C 11 Portugal Fonseca, Cláudio 2.07 m (6 ft 9 in) 102 kg (225 lb) 25 – (1989-01-22)January 22, 1989
SG 12 United States Thomas, Jobey 1.94 m (6 ft 4 in) 90 kg (198 lb) 34 – (1980-03-20)March 20, 1980
PF 14 United States Doliboa, Seth 2.04 m (6 ft 8 in) 104 kg (229 lb) 33 – (1980-12-01)December 1, 1980
C 15 United States Gentry, Fred 2.02 m (6 ft 8 in) 102 kg (225 lb) 37 – (1977-07-07)July 7, 1977
PF 18 Portugal Castela, Artur 2.02 m (6 ft 8 in) 97 kg (214 lb) 21 – (1993-07-30)July 30, 1993
PG 21 Portugal Barroso, Tomás 1.85 m (6 ft 1 in) 88 kg (194 lb) 23 – (1990-11-02)November 2, 1990
SF 23 Portugal Cape Verde Andrade, Carlos 1.97 m (6 ft 6 in) 109 kg (240 lb) 36 – (1978-04-27)April 27, 1978
Portugal Soares, João 2.02 m (6 ft 8 in) 101 kg (223 lb) 24 – (1990-03-27)March 27, 1990
PF Portugal Slay, Ron 2.03 m (6 ft 8 in) 109 kg (240 lb) 33 – (1981-06-29)June 29, 1981
Head coach
Assistant coach(es)

Legend
  • (C) Team captain
  • Injured Injured

Roster
Updated: 2014-08-8


Depth chart[edit]

Pos. Starter Bench Bench Reserve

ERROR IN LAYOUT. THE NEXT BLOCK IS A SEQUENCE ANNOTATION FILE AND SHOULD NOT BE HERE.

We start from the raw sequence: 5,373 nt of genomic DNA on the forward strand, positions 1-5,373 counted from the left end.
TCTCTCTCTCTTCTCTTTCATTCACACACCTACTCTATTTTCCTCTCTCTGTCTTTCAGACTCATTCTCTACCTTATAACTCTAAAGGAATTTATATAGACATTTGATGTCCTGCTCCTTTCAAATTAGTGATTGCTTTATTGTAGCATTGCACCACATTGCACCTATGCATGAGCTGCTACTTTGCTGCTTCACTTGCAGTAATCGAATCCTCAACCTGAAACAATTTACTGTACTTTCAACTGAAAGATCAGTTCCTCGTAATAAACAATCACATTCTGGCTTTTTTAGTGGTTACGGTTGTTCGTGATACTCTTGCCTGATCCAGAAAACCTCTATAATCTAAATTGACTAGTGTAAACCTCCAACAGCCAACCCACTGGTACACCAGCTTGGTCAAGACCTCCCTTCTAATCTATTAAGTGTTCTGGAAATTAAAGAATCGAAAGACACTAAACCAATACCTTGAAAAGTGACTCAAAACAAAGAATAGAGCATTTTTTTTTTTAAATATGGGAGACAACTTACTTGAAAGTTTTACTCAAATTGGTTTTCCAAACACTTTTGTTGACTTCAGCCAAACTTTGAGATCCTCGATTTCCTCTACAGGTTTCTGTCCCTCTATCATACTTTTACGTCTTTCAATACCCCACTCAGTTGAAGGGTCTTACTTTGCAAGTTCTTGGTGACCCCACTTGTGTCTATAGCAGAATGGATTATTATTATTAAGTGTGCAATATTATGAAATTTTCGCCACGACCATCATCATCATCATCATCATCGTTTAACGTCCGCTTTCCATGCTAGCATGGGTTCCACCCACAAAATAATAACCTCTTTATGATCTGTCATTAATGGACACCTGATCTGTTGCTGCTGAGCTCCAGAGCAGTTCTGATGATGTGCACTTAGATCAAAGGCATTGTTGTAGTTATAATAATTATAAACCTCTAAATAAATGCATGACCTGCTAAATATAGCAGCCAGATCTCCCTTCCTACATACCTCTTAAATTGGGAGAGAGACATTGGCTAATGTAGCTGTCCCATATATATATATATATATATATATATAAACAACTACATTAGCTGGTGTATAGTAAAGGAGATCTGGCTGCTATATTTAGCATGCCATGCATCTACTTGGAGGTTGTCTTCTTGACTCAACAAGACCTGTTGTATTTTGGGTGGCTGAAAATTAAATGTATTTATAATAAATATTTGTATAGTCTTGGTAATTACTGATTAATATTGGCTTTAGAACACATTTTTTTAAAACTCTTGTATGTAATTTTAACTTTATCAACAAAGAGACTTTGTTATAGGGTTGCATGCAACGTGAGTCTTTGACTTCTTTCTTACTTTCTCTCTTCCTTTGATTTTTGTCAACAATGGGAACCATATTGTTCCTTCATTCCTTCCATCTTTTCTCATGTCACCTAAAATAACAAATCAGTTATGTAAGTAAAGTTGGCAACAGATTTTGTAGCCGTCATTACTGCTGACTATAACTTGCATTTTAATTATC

C Cláudio Fonseca Fred Gentry
PF Seth Doliboa Artur Castela
SF Carlos Andrade
SG Jobey Thomas Carlos Ferreirinho
PG Diogo Carreira Tomás Barroso Fernandes

Home arenas[edit]

Results in European competitions[edit]

Season Competition Round Opposition Score
1961–62 FIBA European Champions Cup Qualifying round Italy Pallacanestro Varese 49–73 (H)
101–48 (A)
1962–63 FIBA European Champions Cup Qualifying round Spain Real Madrid 61–97 (H)
110–47 (A)
1963–64 FIBA European Champions Cup Qualifying round Bye
First round Poland Legia Warsaw Withdrew
1965–66 FIBA European Champions Cup Qualifying round Morocco Wydad Casablanca 53–54 (A)
76–77 (H)
61–63 (N)
1966–67 FIBA European Cup Winners' Cup Qualifying round Spain Joventut Badalona 107–38 (A)
57–118 (H)
1970–71 FIBA European Champions Cup Qualifying round Hungary Budapest Honvéd SE 67–112 (H)
118–66 (A)
1972–73 FIBA European Cup Winners' Cup First qualifying round England Sutton Basket 76–77 (A)
77–71 (H)
Second qualifying round Belgium Antwerp BC 86–83 (H)
120–80 (A)
1973–74 FIBA European Cup Winners' Cup Second qualifying round Spain Estudiantes Madrid 91–75 (H)
93–61 (A)
1981–82 FIBA European Cup Winners' Cup First qualifying round Belgium BBK Gent 81–83 (H)
101–81 (A)
1986–87 FIBA European Champions Cup Qualifying round England Manchester United 91–67 (A)
87–79 (H)
1987–88 FIBA European Champions Cup Qualifying round Luxembourg BBC Sparta Bertrange 122–77 (H)
84–108 (A)
First round Israel Maccabi Tel Aviv 111–86 (A)
79–81 (H)
1988–89 FIBA Korać Cup Qualifying round Belgium Antwerp Giants 83–75 (A)
95–88 (H)
1989–90 FIBA European Champions Cup Qualifying round Italy Olimpia Milano 99–112 (H)
92–73 (A)